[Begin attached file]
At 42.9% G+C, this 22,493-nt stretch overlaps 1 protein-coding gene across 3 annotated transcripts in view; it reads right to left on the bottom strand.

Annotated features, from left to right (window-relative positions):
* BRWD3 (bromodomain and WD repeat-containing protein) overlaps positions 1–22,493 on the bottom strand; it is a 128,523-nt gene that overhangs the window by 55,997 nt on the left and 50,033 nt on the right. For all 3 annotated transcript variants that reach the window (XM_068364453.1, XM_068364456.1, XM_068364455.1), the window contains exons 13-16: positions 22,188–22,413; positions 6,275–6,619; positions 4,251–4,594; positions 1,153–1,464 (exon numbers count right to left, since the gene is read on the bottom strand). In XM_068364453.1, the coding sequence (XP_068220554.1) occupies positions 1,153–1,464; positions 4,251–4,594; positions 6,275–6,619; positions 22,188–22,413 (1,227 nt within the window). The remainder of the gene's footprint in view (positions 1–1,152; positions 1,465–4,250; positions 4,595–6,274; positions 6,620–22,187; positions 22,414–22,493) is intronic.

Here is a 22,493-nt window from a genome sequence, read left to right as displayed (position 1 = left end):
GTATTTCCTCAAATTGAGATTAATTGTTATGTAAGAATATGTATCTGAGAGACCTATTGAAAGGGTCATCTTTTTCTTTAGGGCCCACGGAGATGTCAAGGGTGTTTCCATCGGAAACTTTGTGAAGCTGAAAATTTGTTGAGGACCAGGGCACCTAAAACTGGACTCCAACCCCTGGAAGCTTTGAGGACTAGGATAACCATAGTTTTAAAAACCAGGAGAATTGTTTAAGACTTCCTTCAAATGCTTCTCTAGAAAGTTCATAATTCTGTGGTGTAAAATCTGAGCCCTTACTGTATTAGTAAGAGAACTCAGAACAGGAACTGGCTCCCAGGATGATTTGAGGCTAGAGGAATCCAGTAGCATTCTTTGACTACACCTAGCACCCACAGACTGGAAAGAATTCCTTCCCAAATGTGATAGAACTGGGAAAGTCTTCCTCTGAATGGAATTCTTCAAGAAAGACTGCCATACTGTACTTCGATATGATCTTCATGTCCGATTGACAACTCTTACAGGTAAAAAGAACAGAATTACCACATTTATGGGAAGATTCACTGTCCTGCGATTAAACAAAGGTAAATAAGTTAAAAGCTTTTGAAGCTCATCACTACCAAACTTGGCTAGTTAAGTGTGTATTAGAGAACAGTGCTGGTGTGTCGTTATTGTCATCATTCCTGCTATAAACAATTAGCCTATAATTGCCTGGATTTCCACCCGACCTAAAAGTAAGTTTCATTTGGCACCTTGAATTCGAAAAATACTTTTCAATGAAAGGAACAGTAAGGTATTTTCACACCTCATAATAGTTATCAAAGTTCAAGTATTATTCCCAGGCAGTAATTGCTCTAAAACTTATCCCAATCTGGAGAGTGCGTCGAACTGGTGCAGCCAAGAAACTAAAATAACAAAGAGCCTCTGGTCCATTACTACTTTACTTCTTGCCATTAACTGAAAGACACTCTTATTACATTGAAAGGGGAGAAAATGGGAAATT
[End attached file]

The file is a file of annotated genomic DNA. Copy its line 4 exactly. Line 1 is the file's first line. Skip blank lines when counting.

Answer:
Here is a 22,493-nt window from a genome sequence, read left to right as displayed (position 1 = left end):